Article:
If I believe something to be absolutely, indisputably true, then no matter what anyone else says about it, I am not affected. People can criticize homeschooling all they want. It won’t bother me, it won’t put me on the defensive, it won’t get a rise of emotion out of me because I know that I know that I know homeschooling is the right thing for my family.

I don’t care what they think so I don’t feel any need to defend myself. Critics don’t cause any doubt or uncertainty. I don’t give their words a second thought.

Defeating Critics Neil Moralee via Compfight

However, if someone expresses an opinion and taps into to a secret doubt I hold, then I will respond emotionally. I perceive their words as a threat.

When a critic online attacks my writing, it stops me in my tracks because despite my outward denials, deep in my heart I agree with what is being said. I doubt myself. I try to pretend I’m confident, knowledgeable and successful, but my beliefs, the story I tell myself, says something different.
Until I make peace with the doubts, the critic will always have the power to derail me.

I suspect much of the social media outrage we see today is caused by this same phenomenon. When you question someone’s beliefs or express doubt about their abilities, they respond with vehemence and anger. Not because they want to defend their position, but because you’ve touched on a doubt they secretly hold, but don’t want to admit to.

People who are secure in their beliefs don’t feel a need to defend them.

If they do defend themselves, it is with clarity, and a quiet confidence that presents their point of view without needing to attack your character.

If you disagree with someone’s opinion and they respond with anger or defensiveness, it’s not because you are wrong, it’s because they are afraid you are right.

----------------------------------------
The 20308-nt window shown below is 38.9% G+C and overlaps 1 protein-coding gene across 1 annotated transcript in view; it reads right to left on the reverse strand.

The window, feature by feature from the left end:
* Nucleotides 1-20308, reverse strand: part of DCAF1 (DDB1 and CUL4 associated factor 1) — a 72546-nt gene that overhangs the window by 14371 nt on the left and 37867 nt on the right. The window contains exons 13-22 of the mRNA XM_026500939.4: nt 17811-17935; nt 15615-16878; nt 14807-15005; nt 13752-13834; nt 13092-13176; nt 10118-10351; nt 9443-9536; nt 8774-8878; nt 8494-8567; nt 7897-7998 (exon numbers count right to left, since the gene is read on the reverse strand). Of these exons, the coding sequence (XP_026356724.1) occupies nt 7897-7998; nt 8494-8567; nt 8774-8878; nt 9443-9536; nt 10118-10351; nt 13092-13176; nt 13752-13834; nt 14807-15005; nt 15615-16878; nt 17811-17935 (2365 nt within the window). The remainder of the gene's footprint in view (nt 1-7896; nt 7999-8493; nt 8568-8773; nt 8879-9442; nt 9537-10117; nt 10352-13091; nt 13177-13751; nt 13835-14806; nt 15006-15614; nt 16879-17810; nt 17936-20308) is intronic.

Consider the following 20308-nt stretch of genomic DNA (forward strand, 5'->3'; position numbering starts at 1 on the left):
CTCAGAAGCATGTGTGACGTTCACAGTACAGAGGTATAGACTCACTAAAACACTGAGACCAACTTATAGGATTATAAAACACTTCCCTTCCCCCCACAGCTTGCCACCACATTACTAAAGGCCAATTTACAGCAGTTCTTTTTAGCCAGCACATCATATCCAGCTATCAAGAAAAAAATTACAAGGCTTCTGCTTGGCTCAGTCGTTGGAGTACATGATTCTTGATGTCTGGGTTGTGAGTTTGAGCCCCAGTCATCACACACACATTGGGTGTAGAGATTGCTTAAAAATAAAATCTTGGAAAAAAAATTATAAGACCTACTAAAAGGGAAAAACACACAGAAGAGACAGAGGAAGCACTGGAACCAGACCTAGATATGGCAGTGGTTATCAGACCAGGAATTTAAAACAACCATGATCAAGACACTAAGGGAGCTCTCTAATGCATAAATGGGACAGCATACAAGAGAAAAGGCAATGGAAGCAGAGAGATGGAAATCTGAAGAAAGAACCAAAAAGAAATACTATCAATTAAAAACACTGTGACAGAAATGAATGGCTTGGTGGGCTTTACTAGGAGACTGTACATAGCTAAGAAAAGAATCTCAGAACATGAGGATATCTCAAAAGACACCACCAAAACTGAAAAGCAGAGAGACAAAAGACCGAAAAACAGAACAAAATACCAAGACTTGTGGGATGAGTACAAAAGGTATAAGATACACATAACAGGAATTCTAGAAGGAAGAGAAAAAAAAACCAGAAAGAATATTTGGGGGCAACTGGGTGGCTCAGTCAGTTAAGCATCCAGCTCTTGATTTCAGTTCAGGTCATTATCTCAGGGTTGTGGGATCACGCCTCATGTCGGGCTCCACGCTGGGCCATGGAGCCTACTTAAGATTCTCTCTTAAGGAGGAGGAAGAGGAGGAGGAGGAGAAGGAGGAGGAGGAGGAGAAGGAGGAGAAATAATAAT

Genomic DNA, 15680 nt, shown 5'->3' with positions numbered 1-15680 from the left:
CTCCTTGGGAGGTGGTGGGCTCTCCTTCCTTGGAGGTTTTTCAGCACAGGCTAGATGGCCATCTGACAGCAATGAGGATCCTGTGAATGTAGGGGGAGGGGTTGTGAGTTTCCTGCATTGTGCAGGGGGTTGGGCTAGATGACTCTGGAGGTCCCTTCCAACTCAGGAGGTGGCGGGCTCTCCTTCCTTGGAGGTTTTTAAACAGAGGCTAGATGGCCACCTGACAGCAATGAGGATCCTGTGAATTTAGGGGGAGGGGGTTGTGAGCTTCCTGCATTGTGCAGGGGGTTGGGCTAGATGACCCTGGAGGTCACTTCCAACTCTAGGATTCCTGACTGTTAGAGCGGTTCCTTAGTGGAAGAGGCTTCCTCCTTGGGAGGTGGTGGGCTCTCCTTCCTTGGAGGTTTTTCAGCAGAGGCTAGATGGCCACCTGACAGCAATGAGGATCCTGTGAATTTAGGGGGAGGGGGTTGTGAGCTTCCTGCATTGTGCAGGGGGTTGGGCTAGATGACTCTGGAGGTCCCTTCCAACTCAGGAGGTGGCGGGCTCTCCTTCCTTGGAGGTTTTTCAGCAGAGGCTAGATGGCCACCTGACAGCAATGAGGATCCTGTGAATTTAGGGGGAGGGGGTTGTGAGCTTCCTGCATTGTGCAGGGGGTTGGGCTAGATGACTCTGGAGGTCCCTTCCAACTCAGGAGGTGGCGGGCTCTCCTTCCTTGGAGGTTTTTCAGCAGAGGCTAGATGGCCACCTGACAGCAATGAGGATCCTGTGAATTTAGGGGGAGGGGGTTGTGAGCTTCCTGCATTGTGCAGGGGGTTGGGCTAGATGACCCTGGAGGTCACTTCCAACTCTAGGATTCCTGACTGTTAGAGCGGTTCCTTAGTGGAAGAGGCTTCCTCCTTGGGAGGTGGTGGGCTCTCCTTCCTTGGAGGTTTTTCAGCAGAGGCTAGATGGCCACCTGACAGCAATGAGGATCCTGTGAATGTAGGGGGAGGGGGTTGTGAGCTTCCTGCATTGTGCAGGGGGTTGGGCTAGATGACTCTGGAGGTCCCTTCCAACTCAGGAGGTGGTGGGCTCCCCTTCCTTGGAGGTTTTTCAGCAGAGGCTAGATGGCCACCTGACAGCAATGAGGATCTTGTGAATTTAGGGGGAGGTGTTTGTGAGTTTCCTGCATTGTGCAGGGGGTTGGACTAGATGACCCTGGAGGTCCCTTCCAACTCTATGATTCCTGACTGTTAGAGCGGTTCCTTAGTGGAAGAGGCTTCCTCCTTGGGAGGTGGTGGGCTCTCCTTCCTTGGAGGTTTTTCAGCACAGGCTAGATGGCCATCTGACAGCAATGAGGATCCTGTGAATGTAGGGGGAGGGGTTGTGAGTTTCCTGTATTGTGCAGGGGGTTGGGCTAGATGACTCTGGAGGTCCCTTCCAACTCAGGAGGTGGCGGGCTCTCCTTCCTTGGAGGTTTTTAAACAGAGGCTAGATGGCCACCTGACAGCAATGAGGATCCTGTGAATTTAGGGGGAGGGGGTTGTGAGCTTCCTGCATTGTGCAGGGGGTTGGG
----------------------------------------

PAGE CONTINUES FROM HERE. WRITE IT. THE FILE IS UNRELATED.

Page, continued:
I use to feel that if someone criticized my opinion or vehemently attacked me with a different opinion, then my opinion must be wrong. The very force of their anger, their drive to “put me in my place” must be motivated by an absolute truth they understand that I don’t.

Have you ever felt that way? As if someone else is more entitled to their opinion then you are to yours?

In truth, if someone reacts with anger to an opinion that is different from their own, it has nothing to do with you at all. It is because you’ve touched on something they don’t want to admit or examine. They have a belief they are clinging to despite the fact their heart that is telling them something different. You’ve touched that nerve and forced them to confront the disconnect between what they say they believe, what they want to believe, and what they know is true deep inside of them.

When you post an opinion on social media, or make a comment at a family gathering that provokes a strong response, remind yourself it is not about you. The angry person is feeling threatened. You’ve upset the delicate balance they are holding inside between what they want to believe and what they know is actually true. Rather than deal with the contrary beliefs, they lash out at the person who pulled aside the covering they put over whatever they don’t want to see.

Do you want freedom from the pain of being criticized? Remember the source of their criticism. It stems from the discomfort they carry inside, not from any truth about who you are or the value of your opinion. Knowing this truth will set you free from taking criticism to heart. Instead of responding in anger to their words, respond with love to their need. Harsh words will lose all power over you.

Where is your harshest critic? What do you do to deal with it? Answer in the comments below or join the conversation on Facebook